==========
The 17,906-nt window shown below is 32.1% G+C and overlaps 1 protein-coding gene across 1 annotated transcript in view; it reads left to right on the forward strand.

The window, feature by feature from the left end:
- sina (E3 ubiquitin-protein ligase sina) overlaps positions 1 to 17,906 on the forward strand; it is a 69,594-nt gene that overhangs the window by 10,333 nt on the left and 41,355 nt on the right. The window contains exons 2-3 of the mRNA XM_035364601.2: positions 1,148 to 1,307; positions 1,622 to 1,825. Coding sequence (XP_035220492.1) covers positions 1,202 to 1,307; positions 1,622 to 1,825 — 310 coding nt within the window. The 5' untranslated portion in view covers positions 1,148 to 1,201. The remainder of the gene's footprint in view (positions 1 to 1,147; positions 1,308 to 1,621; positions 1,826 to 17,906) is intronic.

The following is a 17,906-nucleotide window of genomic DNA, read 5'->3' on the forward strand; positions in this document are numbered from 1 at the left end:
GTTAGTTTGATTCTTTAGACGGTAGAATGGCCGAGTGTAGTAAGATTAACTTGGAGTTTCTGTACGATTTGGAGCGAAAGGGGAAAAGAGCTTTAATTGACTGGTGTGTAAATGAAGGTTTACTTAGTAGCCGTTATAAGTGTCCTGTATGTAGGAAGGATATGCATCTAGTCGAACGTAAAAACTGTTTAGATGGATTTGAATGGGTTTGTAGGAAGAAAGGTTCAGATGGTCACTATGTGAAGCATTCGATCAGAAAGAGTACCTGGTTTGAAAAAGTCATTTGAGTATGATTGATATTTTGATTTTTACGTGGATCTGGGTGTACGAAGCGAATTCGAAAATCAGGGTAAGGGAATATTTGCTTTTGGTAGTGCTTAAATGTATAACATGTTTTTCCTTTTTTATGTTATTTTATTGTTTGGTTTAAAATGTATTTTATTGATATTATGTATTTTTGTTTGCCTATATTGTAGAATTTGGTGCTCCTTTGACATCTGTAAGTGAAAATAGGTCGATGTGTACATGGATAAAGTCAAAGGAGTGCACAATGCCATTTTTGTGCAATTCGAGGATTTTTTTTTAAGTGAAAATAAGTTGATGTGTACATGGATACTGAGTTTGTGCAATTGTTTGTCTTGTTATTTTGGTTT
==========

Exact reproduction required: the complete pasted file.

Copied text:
The 17,906-nt window shown below is 32.1% G+C and overlaps 1 protein-coding gene across 1 annotated transcript in view; it reads left to right on the forward strand.

The window, feature by feature from the left end:
- sina (E3 ubiquitin-protein ligase sina) overlaps positions 1 to 17,906 on the forward strand; it is a 69,594-nt gene that overhangs the window by 10,333 nt on the left and 41,355 nt on the right. The window contains exons 2-3 of the mRNA XM_035364601.2: positions 1,148 to 1,307; positions 1,622 to 1,825. Coding sequence (XP_035220492.1) covers positions 1,202 to 1,307; positions 1,622 to 1,825 — 310 coding nt within the window. The 5' untranslated portion in view covers positions 1,148 to 1,201. The remainder of the gene's footprint in view (positions 1 to 1,147; positions 1,308 to 1,621; positions 1,826 to 17,906) is intronic.

The following is a 17,906-nucleotide window of genomic DNA, read 5'->3' on the forward strand; positions in this document are numbered from 1 at the left end:
GTTAGTTTGATTCTTTAGACGGTAGAATGGCCGAGTGTAGTAAGATTAACTTGGAGTTTCTGTACGATTTGGAGCGAAAGGGGAAAAGAGCTTTAATTGACTGGTGTGTAAATGAAGGTTTACTTAGTAGCCGTTATAAGTGTCCTGTATGTAGGAAGGATATGCATCTAGTCGAACGTAAAAACTGTTTAGATGGATTTGAATGGGTTTGTAGGAAGAAAGGTTCAGATGGTCACTATGTGAAGCATTCGATCAGAAAGAGTACCTGGTTTGAAAAAGTCATTTGAGTATGATTGATATTTTGATTTTTACGTGGATCTGGGTGTACGAAGCGAATTCGAAAATCAGGGTAAGGGAATATTTGCTTTTGGTAGTGCTTAAATGTATAACATGTTTTTCCTTTTTTATGTTATTTTATTGTTTGGTTTAAAATGTATTTTATTGATATTATGTATTTTTGTTTGCCTATATTGTAGAATTTGGTGCTCCTTTGACATCTGTAAGTGAAAATAGGTCGATGTGTACATGGATAAAGTCAAAGGAGTGCACAATGCCATTTTTGTGCAATTCGAGGATTTTTTTTTAAGTGAAAATAAGTTGATGTGTACATGGATACTGAGTTTGTGCAATTGTTTGTCTTGTTATTTTGGTTT